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Sunday, October 26, 2008

Can Qatar ride out the recession?

Both the economy and the people may be as gloomy as the weather back in the UK, but so far the looming global recession does not seem to be affecting Qatar.

The average person seem to ploughing on with their usual life and concerns, and the state of the world's economy, while meriting the odd depressed comment, does not yet dominate conversations.

Many feel that Qatar, and indeed the Middle East, is a safe spot, and that the region's oil and gas reserves will insulate it from any crisis.

Indeed Brits can now finally enjoy more favourable exchange rates - the pound dropped below six riyals last week for the first time in several years.

More foreigners may also be seeking work in Qatar. Experts have been predicting that jobs seekers from the West will be forced by the miserable job market back home to seek work in the Middle East, and indeed a jump in the number of CVs being uploaded via our website seems to suggest that this is indeed the case.

Our optimism may not be justified. Many of the massive projects underway in Qatar have been financed with money from abroad, and finance worldwide is drying up. These projects may now be heading into trouble.

The government certainly has plenty of cash, but whether this will be enough, or whether they will be willing to use it to provide a net for the reckless business owners who have ridden the bubble till it popped, remains to be seen.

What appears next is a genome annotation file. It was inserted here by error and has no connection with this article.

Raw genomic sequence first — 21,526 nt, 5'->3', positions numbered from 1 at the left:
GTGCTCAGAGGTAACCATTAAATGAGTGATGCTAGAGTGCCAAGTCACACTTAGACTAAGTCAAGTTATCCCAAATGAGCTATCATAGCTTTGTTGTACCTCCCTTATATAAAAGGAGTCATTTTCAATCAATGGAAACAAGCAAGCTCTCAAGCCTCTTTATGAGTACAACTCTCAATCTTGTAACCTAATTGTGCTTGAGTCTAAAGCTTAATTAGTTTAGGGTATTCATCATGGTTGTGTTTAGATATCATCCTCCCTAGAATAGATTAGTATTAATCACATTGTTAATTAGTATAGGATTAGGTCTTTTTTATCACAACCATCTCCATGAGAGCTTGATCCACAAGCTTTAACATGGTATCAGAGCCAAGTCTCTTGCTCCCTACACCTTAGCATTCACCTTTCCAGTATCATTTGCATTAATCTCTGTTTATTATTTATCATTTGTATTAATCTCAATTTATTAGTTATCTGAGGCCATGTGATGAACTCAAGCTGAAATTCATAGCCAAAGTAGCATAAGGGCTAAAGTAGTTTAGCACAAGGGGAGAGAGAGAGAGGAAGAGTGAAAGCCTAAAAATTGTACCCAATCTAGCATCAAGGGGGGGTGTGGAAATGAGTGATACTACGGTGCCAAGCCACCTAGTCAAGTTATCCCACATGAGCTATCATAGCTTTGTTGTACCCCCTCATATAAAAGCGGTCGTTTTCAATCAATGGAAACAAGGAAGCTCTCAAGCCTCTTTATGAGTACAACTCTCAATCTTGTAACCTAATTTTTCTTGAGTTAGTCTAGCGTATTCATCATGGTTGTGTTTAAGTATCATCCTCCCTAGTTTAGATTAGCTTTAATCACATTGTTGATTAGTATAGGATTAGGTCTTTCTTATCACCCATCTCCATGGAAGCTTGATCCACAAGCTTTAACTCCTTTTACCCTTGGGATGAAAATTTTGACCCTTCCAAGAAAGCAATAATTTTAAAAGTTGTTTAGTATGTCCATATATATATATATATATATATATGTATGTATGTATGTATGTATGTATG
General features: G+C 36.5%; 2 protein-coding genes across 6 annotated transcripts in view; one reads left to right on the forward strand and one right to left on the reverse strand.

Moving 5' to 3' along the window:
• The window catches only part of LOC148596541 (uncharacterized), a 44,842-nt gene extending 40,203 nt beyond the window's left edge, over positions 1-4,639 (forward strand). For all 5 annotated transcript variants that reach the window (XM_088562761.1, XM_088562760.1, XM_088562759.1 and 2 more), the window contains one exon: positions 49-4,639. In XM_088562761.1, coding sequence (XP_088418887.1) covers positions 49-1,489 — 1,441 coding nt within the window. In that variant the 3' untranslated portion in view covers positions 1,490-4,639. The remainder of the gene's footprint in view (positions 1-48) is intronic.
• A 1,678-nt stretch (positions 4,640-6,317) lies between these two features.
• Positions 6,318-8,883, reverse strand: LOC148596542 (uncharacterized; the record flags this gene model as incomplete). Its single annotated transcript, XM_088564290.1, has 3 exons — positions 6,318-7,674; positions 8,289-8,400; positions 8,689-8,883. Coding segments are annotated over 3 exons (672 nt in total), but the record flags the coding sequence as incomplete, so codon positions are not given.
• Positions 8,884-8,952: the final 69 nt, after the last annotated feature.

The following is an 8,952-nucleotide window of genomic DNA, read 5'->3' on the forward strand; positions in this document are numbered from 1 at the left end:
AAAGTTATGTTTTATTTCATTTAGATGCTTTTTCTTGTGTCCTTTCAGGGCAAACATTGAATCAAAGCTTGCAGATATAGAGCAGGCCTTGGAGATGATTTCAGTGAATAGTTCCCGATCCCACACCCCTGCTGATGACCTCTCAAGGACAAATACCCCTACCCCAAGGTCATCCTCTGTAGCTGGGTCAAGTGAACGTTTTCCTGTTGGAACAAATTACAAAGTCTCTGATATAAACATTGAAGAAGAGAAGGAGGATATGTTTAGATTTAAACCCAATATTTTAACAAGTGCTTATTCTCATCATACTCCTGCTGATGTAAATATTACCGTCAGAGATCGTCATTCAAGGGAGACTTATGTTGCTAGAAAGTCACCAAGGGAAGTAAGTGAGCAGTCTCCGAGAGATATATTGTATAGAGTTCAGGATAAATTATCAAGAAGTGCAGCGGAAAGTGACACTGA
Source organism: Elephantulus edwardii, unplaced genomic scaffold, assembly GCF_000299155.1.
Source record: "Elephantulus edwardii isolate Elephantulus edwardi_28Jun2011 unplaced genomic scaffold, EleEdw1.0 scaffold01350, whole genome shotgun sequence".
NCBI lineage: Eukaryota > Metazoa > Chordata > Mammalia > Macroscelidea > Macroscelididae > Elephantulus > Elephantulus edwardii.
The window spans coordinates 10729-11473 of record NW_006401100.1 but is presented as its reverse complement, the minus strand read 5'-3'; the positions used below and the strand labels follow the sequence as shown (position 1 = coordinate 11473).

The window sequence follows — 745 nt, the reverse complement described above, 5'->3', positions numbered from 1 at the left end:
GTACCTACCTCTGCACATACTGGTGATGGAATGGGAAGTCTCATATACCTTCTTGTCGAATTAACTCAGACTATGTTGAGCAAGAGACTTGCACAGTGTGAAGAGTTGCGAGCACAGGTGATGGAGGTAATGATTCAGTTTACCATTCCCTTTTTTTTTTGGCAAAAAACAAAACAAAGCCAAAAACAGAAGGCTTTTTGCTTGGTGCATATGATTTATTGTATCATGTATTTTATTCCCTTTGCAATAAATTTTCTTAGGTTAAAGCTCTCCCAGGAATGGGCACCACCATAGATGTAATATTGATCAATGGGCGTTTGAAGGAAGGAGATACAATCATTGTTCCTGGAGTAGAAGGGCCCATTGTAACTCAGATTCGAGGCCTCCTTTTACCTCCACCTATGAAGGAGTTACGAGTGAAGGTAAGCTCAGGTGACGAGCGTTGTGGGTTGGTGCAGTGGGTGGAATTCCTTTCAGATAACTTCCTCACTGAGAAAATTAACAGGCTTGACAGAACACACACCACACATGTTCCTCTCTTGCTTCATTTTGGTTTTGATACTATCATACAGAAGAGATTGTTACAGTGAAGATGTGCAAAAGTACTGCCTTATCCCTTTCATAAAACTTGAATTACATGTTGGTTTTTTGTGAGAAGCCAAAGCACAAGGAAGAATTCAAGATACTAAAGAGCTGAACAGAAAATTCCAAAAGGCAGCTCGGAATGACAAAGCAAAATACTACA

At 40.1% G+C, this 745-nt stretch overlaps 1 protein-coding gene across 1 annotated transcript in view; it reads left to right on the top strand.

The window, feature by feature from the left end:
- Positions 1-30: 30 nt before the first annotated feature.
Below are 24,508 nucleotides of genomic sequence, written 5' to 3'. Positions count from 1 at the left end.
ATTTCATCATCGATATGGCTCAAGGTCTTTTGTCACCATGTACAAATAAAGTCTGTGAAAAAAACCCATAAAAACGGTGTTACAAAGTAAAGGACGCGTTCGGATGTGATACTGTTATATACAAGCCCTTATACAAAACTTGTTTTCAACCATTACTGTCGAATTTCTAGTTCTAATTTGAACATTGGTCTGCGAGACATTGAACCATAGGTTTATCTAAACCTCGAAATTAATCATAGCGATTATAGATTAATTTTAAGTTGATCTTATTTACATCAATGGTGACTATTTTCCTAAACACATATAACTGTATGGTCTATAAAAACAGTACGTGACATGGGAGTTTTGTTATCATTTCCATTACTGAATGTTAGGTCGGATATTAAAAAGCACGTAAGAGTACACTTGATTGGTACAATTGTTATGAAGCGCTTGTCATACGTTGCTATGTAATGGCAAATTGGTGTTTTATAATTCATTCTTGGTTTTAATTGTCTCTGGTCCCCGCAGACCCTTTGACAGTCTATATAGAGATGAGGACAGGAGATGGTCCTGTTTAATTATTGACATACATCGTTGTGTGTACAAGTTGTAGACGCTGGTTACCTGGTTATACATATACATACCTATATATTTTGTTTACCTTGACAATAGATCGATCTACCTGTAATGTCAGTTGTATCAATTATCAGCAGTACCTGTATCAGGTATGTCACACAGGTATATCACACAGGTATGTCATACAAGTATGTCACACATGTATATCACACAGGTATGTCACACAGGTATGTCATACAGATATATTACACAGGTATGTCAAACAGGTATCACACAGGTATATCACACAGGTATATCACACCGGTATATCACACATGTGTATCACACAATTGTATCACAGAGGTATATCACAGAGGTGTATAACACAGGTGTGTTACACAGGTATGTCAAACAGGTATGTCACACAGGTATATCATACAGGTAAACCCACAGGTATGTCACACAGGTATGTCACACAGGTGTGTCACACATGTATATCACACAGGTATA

The price of oil is likely to fall. Initial cuts in production do seem to have stemmed the fall, but by doing so the oil cartels may be preventing one of the mechanisms which will help the industries of the West to recover. As the Middle East have huge investments in the West, this will hurt them as well. Of course, they could take advantage of the current situation to snap up assets at bargain prices, so a temporary fall in share values might not bother them hugely.

However, ambitous private projects aside, Qatar does have a serious advantage. Its huge natural gas reserves are only just beginning to be utilized, and with the formation of a cartel with other major suppliers Russia and Iran it may be able to enjoy stable prices even within the context of a global recession.

Ultimately, I don't know how well Qatar is going to weather the current financial crisis. Nevertheless, it still seems a better bet than debt ridden Britain and our spendthrift Prime Minister, Gordon Brown.

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